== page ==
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The Belt and Road Initiative: China’s Grand Project

China’s Belt and Road Initiative is a unique opportunity to connect continents through infrastructure, cultural and technological exchange.


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Updated: February 1, 2018

China’s Belt and Road Initiative is a unique opportunity to connect continents through infrastructure, cultural and technological exchange in order to drive sustained economic progress.

Pakistan Prime Minister Shahid Khaqan Abbasi has said the impact of Chinese Belt and Road Initiative (BRI) is most visible in his country.

Abbasi was addressing a session on “Belt and Road Impact” at the 48th World Economic Forum in Davos. He pointed to the China-Pakistan Economic Corridor (CPEC), a flagship project of BRI, and an attempt to create an Indian ocean avenue for Chinese

“The Belt and Road Initiative is perfectly in sync with the World Economic Forum (WEF) Annual Meeting 2018 about creating a shared future in a fractured world,” said Abbasi.

“The Belt and Road Initiative is a physical manifestation of the bond between countries that have existed through history” and can result in “freer movement of people, goods and ideas, and a greater culture of openness.”

The panelists agreed that BRI is a unique opportunity to connect continents through infrastructure, cultural and technological exchange in order to drive sustained economic progress, according to a statement put out by WEF.

“Singapore welcomes the Belt and Road Initiative,” said Chan Chun Sing, of the Office of the Prime Minister of Singapore. As a financial hub, Singapore can provide support to bring about a more tightly integrated global economic system. “We should move beyond the perspective of a zero-sum game,” he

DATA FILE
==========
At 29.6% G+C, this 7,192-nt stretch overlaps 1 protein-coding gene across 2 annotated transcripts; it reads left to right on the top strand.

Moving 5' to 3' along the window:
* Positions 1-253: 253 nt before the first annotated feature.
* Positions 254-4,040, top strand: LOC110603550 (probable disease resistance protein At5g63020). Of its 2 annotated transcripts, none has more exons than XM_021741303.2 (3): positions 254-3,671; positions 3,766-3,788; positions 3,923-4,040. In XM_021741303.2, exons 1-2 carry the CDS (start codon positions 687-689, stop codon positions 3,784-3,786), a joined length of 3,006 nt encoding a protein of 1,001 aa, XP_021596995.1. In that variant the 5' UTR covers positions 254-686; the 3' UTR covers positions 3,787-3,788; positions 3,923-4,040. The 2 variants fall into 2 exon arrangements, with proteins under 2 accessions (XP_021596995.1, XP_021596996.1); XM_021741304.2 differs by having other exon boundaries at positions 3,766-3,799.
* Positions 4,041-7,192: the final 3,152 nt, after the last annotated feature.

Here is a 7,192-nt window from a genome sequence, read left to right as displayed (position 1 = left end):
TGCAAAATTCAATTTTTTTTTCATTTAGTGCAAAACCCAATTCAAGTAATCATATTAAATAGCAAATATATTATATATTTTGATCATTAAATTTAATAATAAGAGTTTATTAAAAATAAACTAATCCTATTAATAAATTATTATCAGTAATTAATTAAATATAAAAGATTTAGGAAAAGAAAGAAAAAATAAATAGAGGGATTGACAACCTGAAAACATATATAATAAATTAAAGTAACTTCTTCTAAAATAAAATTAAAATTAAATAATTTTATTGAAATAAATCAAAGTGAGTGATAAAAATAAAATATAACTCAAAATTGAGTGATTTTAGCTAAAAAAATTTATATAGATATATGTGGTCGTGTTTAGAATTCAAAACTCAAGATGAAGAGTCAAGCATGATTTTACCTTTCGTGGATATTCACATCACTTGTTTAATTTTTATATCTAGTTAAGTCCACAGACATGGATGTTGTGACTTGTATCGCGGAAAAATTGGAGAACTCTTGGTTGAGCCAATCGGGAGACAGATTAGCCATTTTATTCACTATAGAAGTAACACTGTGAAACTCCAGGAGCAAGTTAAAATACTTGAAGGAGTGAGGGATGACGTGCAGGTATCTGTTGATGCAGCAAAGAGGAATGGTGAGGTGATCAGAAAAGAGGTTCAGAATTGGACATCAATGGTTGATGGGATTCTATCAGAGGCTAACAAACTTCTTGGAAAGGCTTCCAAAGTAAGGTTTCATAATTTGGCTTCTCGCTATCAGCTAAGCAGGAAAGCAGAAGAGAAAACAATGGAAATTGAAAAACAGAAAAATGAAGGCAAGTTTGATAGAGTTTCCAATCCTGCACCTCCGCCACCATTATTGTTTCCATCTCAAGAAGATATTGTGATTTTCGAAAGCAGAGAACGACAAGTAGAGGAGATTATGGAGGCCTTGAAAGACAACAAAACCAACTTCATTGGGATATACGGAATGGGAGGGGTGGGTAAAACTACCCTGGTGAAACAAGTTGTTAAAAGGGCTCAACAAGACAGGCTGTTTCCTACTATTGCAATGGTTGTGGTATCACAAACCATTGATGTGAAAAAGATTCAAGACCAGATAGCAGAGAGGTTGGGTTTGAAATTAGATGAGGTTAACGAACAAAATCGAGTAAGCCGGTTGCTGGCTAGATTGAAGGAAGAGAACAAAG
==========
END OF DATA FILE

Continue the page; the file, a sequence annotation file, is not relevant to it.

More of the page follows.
stressed, and create more interdependencies.

Financial sustainability is key to the long-term success of the initiative, said Jin Liqun, President of the Asian Infrastructure Investment Bank (AIIB).

“We should never do a project that would be a white elephant,” he warned, such as loss-making showcase projects by politicians built with public money.”

“Protectionism is a reality you have to live with,” he added. “But when we promote connectivity and infrastructure projects which can bring people together with shared benefits, I think there will be less market for protectionism.”

Broad consultation is crucial, participants agreed. “The size and scale of the project cannot be done by any one country, and it cannot be done by the private sector alone or the public sector alone,” said Michael S. Burke, Chairman and Chief Executive Officer of US infrastructure firm AECOM.

Clean and green infrastructure is another shared priority. “We will be able to finance infrastructure projects without leaving a big footprint on the environment,” said Jin Liqun, stressing the need to work in the interests of local communities. “Instead, we should be able to improve the environment.”

Although the initiative is spearheaded by China, to succeed it must unite multiple stakeholders.

“The Belt and Road is more than just an infrastructure project, it is a crucial engine for building a more socially inclusive tomorrow,” said Ren Hongbin, Chairman, China National Machinery Industry Corp. (Sinomach), People’s Republic of China.

“It belongs to everyone. This will be a tremendous opportunity for China to help to build a better system that allows the world to participate in the next phase of growth for the world economy,” Kirill Dmitriev, Chief Executive Officer, Russian Direct Investment Fund, Russian Federation, agreed.

“The fractured world is being discussed in Davos and the Belt and Road Initiative is one of the best ways to address this. President Xi’s message of inclusivity contrasts very poignantly with some of the other messages we hear about division.”

He went on to stress that “we need good story-telling about the shared benefits of the project”.



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Lamat R Hasan
About the Author: Lamat is an Associate Editor at Asia News Network.

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